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The City That Was: The First Ever Art Surprise!

Updated: Apr 15, 2015 15:01
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In The City That Was, Bohemian Archivist P Segal tells a weekly story of what you all missed: the days when artists, writers, musicians, and unemployed visionaries were playing hard in the city’s streets and paying the rent working part time.

Usually I tell a story about what the city was like when it was full of arty people and cheap apartments and we could spend a lot of our time playing as creatively as possible. Today I’m going to tell you about something else, something that hasn’t happened yet, has never happened before anywhere, and even more importantly, why it’s happening:

The First Ever Art Surprise.



 It was terrible to realize that I had plotted this event on exactly the same day as our Editor-in-Cheap, Broke-Ass Stuart’s, Kinda Late Show, April 23rd. I certainly don’t want to take away from his adoring fan base. However, we are offering two different kinds of fun. There are limited tickets for both, so if The Kinda Late Show sells out, you have an equally entertaining option for that night.

The Art Surprise is the first fundraiser for my nonprofit, Bohemia Redux, which I started to create low cost housing, studio space, and venues for artist, musicians, and writers in this city. Most of the artists I have known here have been driven out, over the last few decades, and there are very few of them left. Those of us who are still here are hanging on to our rent controlled apartments for dear life, and the ones who had to leave can’t move back until they’re famous, perhaps after they’re dead.

I set up Bohemia Redux to launch The San Francisco Art House Project, which will actually make this city a world-class center for creative work, and create a new model for the intersection of philanthropy and housing. The model I’ve come up with works for all housing issues, but I’m starting with artists, because our culture doesn’t view them as an asset, even though they give us all that stuff we love. Consider this: we’re the only first world country with no arts secretary on the Cabinet.

Then we have the city’s trumpeted new “arts district” on Market Street. To install all these art organizations, and, of course, tech companies and tech employees,  big buildings full of actual working artists got evicted. That’s just brilliant, San Francisco. Good work. Make a special place for the arts organizations, and get rid of the people that are their reasons for existing.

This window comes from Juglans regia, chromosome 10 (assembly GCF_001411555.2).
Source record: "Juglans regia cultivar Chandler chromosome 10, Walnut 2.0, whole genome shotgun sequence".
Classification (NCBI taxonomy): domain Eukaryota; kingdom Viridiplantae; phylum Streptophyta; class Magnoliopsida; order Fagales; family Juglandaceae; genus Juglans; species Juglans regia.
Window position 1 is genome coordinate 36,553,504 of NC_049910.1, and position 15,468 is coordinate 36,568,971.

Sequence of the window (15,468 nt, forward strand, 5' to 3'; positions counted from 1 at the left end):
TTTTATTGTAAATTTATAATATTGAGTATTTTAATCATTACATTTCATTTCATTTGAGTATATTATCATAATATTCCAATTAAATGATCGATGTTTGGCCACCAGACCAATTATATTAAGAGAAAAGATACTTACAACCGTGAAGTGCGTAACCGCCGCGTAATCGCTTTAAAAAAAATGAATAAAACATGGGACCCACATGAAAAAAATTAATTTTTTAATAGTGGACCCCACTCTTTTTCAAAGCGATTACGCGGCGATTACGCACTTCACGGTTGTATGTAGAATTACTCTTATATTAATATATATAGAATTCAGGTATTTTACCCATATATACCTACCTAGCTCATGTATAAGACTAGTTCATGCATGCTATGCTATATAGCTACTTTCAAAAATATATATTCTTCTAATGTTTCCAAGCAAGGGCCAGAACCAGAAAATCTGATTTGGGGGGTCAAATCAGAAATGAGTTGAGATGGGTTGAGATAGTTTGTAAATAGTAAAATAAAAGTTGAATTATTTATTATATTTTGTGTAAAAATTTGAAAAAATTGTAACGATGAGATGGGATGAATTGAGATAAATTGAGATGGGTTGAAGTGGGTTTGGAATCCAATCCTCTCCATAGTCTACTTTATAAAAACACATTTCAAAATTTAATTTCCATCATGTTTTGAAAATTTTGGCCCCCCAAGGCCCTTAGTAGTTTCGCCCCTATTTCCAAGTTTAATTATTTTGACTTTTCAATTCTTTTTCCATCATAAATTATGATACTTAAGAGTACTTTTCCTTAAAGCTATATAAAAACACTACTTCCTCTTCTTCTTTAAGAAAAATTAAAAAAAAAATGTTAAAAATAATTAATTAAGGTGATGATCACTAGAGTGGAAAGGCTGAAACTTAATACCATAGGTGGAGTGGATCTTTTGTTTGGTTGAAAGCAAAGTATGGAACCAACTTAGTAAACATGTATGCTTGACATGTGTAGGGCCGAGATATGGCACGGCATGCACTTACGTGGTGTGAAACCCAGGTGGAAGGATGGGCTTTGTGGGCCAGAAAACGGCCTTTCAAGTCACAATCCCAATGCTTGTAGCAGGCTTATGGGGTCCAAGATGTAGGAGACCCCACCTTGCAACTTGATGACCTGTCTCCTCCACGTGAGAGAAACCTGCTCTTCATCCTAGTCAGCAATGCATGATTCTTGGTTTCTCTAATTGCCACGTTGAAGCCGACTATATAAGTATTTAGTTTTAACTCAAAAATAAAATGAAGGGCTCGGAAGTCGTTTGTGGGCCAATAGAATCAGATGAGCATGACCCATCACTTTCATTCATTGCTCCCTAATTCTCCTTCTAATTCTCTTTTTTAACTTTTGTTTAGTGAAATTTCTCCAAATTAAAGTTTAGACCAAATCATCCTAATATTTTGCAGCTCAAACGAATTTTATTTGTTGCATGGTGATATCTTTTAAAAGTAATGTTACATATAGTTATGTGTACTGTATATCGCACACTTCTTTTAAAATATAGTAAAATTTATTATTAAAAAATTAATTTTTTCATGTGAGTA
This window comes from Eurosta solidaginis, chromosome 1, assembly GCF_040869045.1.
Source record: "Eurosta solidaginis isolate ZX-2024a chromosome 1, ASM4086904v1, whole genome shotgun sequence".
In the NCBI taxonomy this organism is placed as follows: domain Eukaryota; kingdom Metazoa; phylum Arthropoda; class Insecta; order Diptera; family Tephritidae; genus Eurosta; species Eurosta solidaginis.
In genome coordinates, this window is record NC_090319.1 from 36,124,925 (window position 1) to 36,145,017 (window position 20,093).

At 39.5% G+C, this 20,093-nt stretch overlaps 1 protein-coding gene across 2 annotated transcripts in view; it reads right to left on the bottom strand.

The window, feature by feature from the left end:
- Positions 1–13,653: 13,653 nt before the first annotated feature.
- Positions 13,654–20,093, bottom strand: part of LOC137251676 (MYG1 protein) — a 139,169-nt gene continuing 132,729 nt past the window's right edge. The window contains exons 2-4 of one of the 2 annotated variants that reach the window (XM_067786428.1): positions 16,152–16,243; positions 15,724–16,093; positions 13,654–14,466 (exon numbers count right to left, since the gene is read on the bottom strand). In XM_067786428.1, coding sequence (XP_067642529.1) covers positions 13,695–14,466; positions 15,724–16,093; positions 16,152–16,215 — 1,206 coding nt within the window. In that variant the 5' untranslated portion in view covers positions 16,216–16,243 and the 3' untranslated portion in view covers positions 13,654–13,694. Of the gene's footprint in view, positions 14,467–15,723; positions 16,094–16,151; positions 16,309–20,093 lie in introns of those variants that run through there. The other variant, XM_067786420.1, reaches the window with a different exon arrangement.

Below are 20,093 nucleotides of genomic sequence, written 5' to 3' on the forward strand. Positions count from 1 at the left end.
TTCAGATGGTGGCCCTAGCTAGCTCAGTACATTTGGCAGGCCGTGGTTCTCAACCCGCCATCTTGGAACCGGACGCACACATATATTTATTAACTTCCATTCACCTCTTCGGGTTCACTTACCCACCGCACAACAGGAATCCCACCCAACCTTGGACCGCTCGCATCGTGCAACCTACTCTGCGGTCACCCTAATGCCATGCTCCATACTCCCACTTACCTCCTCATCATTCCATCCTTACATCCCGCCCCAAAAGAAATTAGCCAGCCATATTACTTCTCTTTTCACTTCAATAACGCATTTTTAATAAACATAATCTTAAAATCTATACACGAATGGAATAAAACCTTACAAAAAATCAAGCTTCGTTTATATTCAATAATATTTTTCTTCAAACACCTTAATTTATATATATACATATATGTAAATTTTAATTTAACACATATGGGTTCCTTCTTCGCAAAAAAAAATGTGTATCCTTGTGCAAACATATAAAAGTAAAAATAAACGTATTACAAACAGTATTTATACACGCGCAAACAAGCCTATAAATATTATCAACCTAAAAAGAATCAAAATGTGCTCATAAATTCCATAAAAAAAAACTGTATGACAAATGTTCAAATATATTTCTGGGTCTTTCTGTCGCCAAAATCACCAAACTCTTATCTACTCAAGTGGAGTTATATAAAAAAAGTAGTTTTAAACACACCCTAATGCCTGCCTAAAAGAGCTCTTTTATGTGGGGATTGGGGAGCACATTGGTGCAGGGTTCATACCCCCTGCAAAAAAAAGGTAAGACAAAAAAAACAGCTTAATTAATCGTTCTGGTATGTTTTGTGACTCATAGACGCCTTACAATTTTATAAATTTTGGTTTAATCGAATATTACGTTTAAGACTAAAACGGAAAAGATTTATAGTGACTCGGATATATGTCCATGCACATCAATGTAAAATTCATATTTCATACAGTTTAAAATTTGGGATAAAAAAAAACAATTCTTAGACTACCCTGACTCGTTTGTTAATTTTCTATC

You can read reams of blogs I’ve written about why artists and bohemia are good for cities, but I can give you one example. Think of your neighbors: do they care about you or what you like? Are they even nice? But if you have a painter, musician, or novelist living next door, they only want to create something that you’ll absolutely love. They want to give you something great. That’s a decent neighbor.



So now we’re doing the first fundraiser, The First Ever Art Surprise. To my knowledge, no one has ever done this before. It’s in a phenomenally attractive place, and if you’re willing to buy the pricey ticket, you get to choose a piece of art to take home with you—art for the most part made by artist friends who no longer live here, but would really like to come back. And since this is the first ever event of this kind, anywhere in the world, if you come to it, you can say, “I was at the first one.” It will be like saying you went to Burning Man in 1990.

Or you can just buy a ticket to both events and go to The Kinda Late Show instead, in which case you’ll get a random piece of art in the mail (if you get a Patron of the Arts ticket). But if you select one of the wrapped packages at the event, and unwrap it there, you have the chance to look at what other people got and trade for something else.

There are three reason why this will be a great event. One: you will have the chance to meet and swap with other people who get this idea and are probably really interesting. Two: The food, the view, and the newness of the experience will be memorable. Three: there’s lots of parking at the top of Twin Peaks—one of the things you can hardly say about any other event in this town.

So please go here and push the little donation button. If you tell the bartender you’re a Broke-Ass Stuart reader, your first drink is on me.

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P Segal - Bohemian Archivist

P Segal - Bohemian Archivist

P Segal is a San Francisco native, writer, therapist, and life coach. Literary agents have called her a clever niche writer, but none of them can figure out what the hell her niche is.